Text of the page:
The threatening crowd screamed in outrage. At one point, a rock shattered a window, scattering glass over the floor. Undaunted, the speaker kept going, refusing to be shouted down by a mere mob.
The next day, the same mob burnt down that building--which had only been open for four days--while police and firemen watched.
The speaker, Angelina Grimke Weld, had been married all of two days, and would soon be expelled from her Quaker religion because she married a Presbyterian. It was only part of the price she paid for daring to be a woman that spoke out against slavery.
Angelina Grimke was born in Charleston, South Carolina, on February 20, 1805, the youngest of fourteen children. She and her sister Sarah were daughters of a wealthy plantation owner, yet, instead of remaining in their upper-class lifestyle, they chose to oppose slavery.
Angelina moved to Philadelphia in 1829, several years after Sarah. She joined the Philadelphia Female Anti-Slavery Society and began writing to newspapers, protesting slavery. She gained the attention of area abolitionists, and because she and Sarah knew about slavery from first-hand observation, they asked the sisters to join their cause.
When Sarah and Angelina began speaking in public, people were outraged because they dared to speak in front of mixed-gender crowds. In the 1830's, people were shocked to see a woman do such a thing. After Sarah was reprimanded for speaking at a Quaker meeting about the subject of abolition, she and Angelina packed up and moved to New York.
In 1835, she wrote a letter to prominent abolitionist and publisher William Lloyd Garrison, encouraging him to keep fighting for the cause. She told him to stand firm and never surrender. Without asking permission, he published her letter in his periodical, The Liberator. That was the day her career as a public figure began.
Angelina was embarrassed by her letter's publication, but apparently, her devotion to the cause was stronger. In 1836, she published Appeal to the Christian Women of the South. It was a work that not only discussed how slavery hurt blacks, but also showed how it hurt white women and the family. Southern society tolerated men having sex with their female slaves, and Angelina wrote of the result: "the faces of many black children bore silent testimony to their white fathers." She spoke from experience; her own father had sired both white and black children. When the letter was published, postmasters seized and destroyed copies and hostility rose against Angelina and Sarah. They would never again visit home.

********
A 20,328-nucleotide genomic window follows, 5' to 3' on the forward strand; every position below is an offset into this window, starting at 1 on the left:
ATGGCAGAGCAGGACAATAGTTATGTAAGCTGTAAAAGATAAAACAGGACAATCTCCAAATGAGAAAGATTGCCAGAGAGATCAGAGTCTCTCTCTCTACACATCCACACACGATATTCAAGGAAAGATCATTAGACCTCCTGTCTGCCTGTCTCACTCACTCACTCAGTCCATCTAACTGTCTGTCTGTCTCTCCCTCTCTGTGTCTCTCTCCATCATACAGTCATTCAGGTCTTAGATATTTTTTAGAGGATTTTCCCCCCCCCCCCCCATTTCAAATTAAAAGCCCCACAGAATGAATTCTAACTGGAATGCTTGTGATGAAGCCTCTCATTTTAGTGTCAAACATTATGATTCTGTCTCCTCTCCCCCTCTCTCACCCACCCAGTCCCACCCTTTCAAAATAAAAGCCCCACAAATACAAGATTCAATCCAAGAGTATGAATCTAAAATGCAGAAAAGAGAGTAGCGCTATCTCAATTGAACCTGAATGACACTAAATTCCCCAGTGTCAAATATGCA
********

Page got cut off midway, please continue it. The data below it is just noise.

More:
Sarah and Angelina devoted the year of 1837 to traveling and speaking. Increasingly, they spoke to audiences that were made up of both men and women. They set themselves apart by debating with men, which startled people. On July 17, 1837, two men challenged Angelina Grimke to a debate over both slavery and a woman's right to a public voice. She accepted. An eyewitness account described Angelina as "calm, modest, and dignified," and that she "with the utmost ease brushed away the cobwebs, which her puny antagonist had thrown her way."
She married a fellow abolitionist, Theodore Weld, on May 14, 1838. It was two days later that Angelina spoke at the newly opened Pennsylvania Hall, holding the audience's attention despite the angry crowd outside. The next day, that angry mob, infuriated by the site of blacks and whites attending together, torched the building.
Angelina never spoke in public again. But she did continue to write and publish, encouraged by her husband and sister. She also taught school and had three children. She lived to see the end of slavery, dying of a stroke on October 26, 1879.
By writing, speaking, and daring to step out of the box of "conventional behavior", Angelina Grimke Weld paid the price of being persecuted and ostracized. Because she was willing to pay the cost, she contributed to the success of the abolitionist movement in the United States.